The What, Why and How of the Dark Web

Plenty of news outlets report that something is happening on the Dark Web, that criminals are congregating there, sharing tools and information that improve their ability to attack and steal from regular, hardworking people. Yet, few articles go into detail about what the Dark Web really is, how it works and where someone might access it.

As a result, plenty of average web users have dozens of unanswered questions about the Dark Web. Is the Dark Web a different internet from the one everyone uses? Why can’t authorities shut it down if it is a hub for criminal activity? Is the Dark Web good for anything else besides crime? You can find the answers to those questions and more in this guide to the Dark Web.

The Clear Web vs the Deep Web

The Clear Web vs the Deep Web

As web-savvy as you might believe yourself to be, it is much more likely that you comprehend only a tiny fraction about how the internet works. The internet is much more vast than you might currently believe, and much of it is hardly accessible to the average user. While you might think of the Dark Web as the opposite to the internet you use every day, the truth is a bit more complex.

Internet experts tend to break the web into three distinct layers: the Clear Web, the Deep Web and the Dark Web. It might be helpful to think of these layers as parts of an iceberg, with the Clear Web the small portion of ice poking out of the sea, the Dark Web the massive hunk of ice hidden below and the Deep Web the lightless ocean underneath it all.

The Clear Web is the portion of the internet that most users access on a regular basis. The webpages that comprise the Clear Web have been indexed by search engines, which makes them more visible to the masses of web users. Yet, despite Google knowing of more than 130 trillion web pages, the fact is that 96 percent of the internet is not within their index. This remainder of the internet, which is remarkably difficult for users to access, is called the Deep Web.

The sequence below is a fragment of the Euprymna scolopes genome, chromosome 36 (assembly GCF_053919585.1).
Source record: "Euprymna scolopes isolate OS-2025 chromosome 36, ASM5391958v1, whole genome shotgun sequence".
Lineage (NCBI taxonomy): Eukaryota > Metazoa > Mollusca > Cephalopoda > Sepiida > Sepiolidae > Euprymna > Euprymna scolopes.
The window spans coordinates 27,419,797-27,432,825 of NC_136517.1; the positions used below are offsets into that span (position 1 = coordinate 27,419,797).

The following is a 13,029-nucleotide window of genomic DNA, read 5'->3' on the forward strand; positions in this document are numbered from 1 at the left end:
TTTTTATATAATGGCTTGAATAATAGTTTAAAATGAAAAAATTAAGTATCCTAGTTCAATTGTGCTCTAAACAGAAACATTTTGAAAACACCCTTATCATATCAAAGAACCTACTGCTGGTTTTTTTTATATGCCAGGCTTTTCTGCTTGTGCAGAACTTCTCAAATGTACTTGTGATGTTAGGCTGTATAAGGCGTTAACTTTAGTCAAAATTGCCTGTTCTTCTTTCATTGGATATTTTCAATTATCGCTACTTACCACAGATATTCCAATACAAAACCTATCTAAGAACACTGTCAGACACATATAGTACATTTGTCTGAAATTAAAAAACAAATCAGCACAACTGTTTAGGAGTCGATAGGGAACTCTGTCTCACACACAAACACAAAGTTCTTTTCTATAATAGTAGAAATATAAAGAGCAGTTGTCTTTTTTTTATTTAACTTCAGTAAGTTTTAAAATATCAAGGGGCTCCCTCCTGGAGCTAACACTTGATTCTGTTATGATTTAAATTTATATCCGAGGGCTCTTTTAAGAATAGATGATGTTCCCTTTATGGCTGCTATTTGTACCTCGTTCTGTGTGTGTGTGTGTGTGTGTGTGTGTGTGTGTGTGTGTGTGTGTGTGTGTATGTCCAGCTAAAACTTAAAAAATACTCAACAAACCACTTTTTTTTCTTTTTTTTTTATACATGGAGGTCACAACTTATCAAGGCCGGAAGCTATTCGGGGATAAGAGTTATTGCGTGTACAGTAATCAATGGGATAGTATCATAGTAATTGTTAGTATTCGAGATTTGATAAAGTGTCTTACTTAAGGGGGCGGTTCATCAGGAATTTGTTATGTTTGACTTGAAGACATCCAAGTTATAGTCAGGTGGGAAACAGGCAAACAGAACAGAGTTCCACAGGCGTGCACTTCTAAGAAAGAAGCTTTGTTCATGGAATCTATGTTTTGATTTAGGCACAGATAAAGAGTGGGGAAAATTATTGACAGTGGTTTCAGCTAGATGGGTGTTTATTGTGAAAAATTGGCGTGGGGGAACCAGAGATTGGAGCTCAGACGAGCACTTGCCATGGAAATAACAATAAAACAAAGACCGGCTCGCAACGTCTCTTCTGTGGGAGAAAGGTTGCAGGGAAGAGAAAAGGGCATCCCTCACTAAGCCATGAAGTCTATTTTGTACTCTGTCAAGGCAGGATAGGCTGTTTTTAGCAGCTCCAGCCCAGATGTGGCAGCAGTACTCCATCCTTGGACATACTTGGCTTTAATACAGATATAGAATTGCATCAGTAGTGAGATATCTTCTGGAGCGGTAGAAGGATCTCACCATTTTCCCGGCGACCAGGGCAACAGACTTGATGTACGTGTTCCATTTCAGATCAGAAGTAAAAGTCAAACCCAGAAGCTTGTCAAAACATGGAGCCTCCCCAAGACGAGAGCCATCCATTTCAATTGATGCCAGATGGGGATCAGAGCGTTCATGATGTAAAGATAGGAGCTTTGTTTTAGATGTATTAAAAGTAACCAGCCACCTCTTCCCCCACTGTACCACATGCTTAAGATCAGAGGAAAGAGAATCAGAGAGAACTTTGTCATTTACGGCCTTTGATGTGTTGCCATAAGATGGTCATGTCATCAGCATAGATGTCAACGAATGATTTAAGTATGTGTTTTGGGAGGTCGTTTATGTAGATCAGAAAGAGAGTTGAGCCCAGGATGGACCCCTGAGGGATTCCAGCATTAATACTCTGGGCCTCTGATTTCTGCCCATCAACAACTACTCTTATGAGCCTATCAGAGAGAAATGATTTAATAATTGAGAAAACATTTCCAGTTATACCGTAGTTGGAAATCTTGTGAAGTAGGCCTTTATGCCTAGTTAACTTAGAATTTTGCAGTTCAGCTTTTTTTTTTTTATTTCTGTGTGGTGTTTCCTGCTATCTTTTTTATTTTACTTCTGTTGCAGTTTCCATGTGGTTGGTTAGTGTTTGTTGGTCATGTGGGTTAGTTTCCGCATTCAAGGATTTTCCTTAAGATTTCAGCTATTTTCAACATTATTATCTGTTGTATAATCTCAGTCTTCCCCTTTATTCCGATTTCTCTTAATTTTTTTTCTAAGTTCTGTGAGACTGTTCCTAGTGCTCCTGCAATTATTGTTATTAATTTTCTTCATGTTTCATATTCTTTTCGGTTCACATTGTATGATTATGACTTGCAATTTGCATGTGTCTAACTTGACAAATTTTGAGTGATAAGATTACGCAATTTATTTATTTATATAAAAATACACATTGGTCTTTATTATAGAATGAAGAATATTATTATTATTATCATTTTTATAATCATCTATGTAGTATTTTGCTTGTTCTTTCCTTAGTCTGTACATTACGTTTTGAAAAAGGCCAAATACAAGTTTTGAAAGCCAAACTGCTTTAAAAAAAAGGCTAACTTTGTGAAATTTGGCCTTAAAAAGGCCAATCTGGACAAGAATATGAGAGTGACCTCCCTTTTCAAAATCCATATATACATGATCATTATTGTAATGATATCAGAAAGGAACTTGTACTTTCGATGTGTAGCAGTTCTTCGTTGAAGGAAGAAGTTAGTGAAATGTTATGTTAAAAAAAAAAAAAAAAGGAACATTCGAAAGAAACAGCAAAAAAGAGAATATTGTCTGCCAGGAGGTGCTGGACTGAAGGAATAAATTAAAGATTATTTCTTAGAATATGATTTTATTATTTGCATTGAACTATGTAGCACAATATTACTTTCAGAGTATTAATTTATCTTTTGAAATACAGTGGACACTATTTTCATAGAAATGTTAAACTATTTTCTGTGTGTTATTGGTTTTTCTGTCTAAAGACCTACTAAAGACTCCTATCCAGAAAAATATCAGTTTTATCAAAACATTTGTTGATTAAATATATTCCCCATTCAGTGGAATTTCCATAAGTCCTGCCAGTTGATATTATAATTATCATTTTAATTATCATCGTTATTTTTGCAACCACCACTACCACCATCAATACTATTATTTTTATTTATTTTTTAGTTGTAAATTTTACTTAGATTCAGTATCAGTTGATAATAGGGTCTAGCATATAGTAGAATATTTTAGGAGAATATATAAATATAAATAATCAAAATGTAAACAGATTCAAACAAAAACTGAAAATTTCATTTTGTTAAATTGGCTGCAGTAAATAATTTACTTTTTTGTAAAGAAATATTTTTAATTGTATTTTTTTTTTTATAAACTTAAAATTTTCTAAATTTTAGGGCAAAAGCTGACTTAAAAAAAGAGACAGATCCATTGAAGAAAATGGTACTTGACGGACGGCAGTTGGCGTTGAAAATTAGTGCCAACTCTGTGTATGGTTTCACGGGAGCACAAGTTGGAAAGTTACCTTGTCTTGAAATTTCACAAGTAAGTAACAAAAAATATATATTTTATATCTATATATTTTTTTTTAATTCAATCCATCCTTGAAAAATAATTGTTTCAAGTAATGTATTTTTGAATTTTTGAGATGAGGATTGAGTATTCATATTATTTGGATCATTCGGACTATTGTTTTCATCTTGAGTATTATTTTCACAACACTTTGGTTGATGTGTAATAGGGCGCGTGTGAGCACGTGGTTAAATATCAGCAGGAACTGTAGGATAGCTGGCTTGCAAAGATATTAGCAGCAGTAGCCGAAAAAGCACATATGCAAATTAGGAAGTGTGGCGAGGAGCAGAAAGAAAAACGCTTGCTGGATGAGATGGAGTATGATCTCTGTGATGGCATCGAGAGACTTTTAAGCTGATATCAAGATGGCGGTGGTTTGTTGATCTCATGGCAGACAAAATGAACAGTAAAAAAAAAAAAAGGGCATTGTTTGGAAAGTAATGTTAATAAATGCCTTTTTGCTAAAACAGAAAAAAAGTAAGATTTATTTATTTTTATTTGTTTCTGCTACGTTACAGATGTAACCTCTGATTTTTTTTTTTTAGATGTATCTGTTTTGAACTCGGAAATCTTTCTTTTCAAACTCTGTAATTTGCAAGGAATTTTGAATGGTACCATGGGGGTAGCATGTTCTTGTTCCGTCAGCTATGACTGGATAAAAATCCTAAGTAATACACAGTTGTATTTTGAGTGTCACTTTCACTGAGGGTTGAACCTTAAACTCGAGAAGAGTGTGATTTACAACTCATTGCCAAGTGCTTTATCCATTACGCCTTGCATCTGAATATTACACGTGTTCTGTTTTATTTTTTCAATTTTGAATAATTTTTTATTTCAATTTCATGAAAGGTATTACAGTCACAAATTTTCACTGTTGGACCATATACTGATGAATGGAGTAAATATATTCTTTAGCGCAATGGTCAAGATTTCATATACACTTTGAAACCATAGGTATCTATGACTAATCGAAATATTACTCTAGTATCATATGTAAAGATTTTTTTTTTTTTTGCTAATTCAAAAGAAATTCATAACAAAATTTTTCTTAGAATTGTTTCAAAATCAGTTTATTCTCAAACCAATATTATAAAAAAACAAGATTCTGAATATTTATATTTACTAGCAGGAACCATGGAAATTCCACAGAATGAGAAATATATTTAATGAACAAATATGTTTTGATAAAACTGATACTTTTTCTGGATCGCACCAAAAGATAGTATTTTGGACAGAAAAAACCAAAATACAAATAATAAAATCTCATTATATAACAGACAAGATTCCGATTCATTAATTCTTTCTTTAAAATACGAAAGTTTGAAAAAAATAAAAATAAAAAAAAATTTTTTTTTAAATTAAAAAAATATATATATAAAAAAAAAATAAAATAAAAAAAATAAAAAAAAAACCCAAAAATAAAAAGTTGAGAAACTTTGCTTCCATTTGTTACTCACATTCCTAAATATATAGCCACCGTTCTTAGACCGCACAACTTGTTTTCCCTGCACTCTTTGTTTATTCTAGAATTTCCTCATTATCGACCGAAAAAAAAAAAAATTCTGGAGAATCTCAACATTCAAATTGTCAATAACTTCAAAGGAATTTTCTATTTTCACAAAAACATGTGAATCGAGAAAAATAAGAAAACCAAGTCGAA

Not all of the Deep Web is as threatening as the name makes it sound. Many webpages are not indexed because they are hidden behind paywalls or require login credentials. Sometimes, website owners instruct Google’s spiders not to index pages because they are not yet complete and ready for visitors.

How the Dark Web Works

There are portions of the Deep Web that are intentionally hidden from Google’s spiders, usually because they contain illegal, corrupt or otherwise dangerous tools and information. This is what you might call the Dark Web. To access the Dark Web, you need to use a special browser called Tor, which obscures your device’s IP address by routing your requests through a series of proxy servers around the world. Thus, everyone using the Dark Web is anonymous and untraceable — but the experience of accessing the Dark Web tends to be unpredictable and slow.

Dark Web websites tend to look and function like the sites you might see on the Clear Web, with the exception that they end in .onion instead of .com or .org. There are dark search engines that strive to make the Dark Web easier to use, but because Dark Website owners are usually participating in disreputable activities, webpages and sites tend to appear and disappear chaotically, making indexing the Dark Web an impossible chore. Ultimately, using the Dark Web effectively requires patience and skill, and most regular web users will never achieve it.

Why Users Gravitate to the Dark Web

Why Users Gravitate to the Dark Web

You might already have a sense of why the Dark Web exists: to hide certain activities from authorities interested in stopping them. Often, this involves real crime, like identity theft, espionage, cyber attack or intellectual property theft, but sometimes, it is merely shady behavior, like offering tutorials for launching malware attacks or support services for phishing on the Clear Web.

A significant amount of trade on the Dark Web concerns sensitive information, like consumer data, financial data and more. However, you likely won’t be able to navigate the Dark Web well enough to prevent your data from being passed around — which is why you should use an ID security service that monitors the Dark Web for you to keep you safer from attack.

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